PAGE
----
Why My Lipstick Color Doesn't Concern You

Wednesday, January 18, 2017
I love makeup. Growing up I would always break into my mom’s makeup drawer in her bathroom and experiment with all of her products. In the 3rd grade, my teachers were in uproar because I wore purple eye shadow to school, which was deemed not to be appropriate for my age, but it probably didn’t help that it was paired with a shirt that was bejeweled with the word rebel on the front.  

I have always been captivated by the artistic qualities of makeup, the magic of instantly expelled insecurity, the ability of a physical alteration to incite an internal transformation. Makeup is limitless and I am bound to it.

As a kid, makeup was the symbol of adulthood. As a teenager, it was a way for an insecure highschooler to cover up acne and the subsequent acne scars. As an adult, it has become a form of expression. It is now a way to empower the idea of beauty; it gives the person who is holding the brush a sense of control in a world where we are powerless. We do not get to choose the standard. There is no open discussion about what is beautiful and what is not and there is no world meeting that helps us to reach a consensus. Of course there are ideas of beauty, but makeup allows it to take whatever shape you want it to. I can express every little detail of who I am through how my makeup looks. I can do it, too, through the deliberate decision not to wear it.

And this is why my lipstick color doesn’t concern you.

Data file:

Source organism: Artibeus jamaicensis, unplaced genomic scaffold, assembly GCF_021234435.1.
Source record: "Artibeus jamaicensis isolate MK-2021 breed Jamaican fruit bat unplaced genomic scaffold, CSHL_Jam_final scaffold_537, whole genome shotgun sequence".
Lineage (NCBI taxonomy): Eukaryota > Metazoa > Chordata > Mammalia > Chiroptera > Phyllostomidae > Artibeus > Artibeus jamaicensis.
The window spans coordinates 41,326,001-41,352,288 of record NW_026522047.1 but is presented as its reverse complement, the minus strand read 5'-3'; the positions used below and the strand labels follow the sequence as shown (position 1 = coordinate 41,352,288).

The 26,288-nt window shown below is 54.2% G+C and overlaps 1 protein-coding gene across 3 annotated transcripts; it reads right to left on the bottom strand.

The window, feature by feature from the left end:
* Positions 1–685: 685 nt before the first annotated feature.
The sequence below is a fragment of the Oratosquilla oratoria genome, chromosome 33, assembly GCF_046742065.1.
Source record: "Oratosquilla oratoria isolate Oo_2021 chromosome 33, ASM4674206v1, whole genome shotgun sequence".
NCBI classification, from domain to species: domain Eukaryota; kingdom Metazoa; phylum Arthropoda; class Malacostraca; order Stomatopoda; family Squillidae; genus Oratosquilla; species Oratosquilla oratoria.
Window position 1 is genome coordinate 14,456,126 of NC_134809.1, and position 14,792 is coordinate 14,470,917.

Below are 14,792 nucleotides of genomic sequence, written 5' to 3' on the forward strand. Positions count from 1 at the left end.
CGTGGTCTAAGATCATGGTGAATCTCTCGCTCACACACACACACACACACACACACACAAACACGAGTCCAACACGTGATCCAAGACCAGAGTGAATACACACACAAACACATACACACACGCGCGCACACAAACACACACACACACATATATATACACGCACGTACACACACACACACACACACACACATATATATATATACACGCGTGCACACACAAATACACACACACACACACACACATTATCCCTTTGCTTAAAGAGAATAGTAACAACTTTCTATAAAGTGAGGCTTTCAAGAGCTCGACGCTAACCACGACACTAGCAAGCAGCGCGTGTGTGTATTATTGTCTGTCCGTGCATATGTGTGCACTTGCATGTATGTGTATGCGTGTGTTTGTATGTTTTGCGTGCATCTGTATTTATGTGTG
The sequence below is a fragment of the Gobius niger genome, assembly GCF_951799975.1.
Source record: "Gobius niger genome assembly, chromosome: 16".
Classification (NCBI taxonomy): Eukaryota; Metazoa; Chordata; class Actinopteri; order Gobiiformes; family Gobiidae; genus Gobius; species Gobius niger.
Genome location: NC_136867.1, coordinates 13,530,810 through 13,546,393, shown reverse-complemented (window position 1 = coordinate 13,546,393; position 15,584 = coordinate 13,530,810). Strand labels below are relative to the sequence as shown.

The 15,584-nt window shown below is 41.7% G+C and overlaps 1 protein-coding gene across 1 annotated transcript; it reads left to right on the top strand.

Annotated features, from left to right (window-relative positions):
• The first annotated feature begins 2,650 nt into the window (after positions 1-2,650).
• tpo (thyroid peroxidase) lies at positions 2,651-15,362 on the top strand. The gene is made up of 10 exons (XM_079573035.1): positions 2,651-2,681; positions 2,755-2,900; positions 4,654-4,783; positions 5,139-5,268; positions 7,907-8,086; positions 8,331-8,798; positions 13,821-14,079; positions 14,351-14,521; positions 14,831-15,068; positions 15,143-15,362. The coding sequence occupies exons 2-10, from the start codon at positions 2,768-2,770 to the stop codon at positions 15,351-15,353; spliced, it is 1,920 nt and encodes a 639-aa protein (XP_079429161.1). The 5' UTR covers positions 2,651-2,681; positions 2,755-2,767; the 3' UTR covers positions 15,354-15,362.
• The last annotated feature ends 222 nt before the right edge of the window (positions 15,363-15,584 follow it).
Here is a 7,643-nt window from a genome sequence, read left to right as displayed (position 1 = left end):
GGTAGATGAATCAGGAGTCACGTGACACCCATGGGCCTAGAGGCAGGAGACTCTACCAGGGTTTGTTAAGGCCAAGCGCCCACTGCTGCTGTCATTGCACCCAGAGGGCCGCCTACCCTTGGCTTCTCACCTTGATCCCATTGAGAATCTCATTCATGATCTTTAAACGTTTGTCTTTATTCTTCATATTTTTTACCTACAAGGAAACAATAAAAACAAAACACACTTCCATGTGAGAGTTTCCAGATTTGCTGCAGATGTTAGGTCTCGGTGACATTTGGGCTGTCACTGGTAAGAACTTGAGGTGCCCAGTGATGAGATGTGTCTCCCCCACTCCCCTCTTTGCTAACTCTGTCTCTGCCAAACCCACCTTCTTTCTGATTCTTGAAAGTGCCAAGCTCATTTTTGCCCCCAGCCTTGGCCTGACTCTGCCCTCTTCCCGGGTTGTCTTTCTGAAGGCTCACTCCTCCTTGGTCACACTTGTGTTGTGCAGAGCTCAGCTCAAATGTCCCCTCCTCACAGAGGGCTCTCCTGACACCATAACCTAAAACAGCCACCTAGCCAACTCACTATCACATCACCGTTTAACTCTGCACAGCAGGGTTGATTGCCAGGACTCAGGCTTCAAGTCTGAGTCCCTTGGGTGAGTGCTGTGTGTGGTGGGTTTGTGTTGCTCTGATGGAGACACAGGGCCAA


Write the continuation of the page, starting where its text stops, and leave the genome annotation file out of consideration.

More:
Holding a ridiculous amount of weight on everyone’s individual appearance has shamed people into thinking that there are beauty parameters that they cannot challenge. On many occasions, I’ve had someone comment on my choice to wear blue, purple, or black lipstick. An observer will say, Whoa! That looks good on you, but I could never wear that color. If I am received this way, I always reply that anyone can wear any color they feel confident in. This particular statement saddens me that someone is genuinely interested in my obviously unconventional color choice, but for some reason feels like they can’t participate. I didn’t wake up one day thinking that painting my lips dark purple brought out my cheekbones, I just decided that I liked the shade and wore it. No one gave me permission. If you enjoy the idea of wearing fun colored lipsticks that don’t fall into the red or pink color spectrum, then you should consider yourself someone who is allowed to do it.

There are no rules, though for some reason people have attempted to create limitations like the countless men who have felt like it was their civic duty to tell me which lipstick shade looks better on me. If I am not being thoroughly questioned about why my lips are blue even before they have asked my name, I am being told that I am prettier wearing pink. After being assured that it is a compliment, I usually am so gosh darn flattered that a man has so graciously helped me decide how to look better for other men that I have sworn that I from now on will only wear color-approved shades hand-selected by a committee of men who I am desperately trying to seek approval from.

My lipstick color doesn’t concern you, because I am always beautiful. If I really am, I will be still if I my lipstick is red or black. If I really am beautiful, I will be with a full face of makeup, or when I roll out of bed in the morning with my hair matted to the top of my head and the impression of the wrinkled sheets across my face. And if I am beautiful, it won’t be your decision anyway. I am beautiful because I feel beautiful and I feel that way in every shade.

I will always be the 3rd grader with the heavy-handed purple eye shadow and the glittering rebel shirt rummaging through my mother’s makeup drawer. Only now I am wearing Kat Von D liquid lipstick in Echo, a dark blue that is borderline black, not caring about if you think it makes me look less beautiful because I’m wearing it for me. And tomorrow, maybe I’ll wear pink and maybe I won’t.

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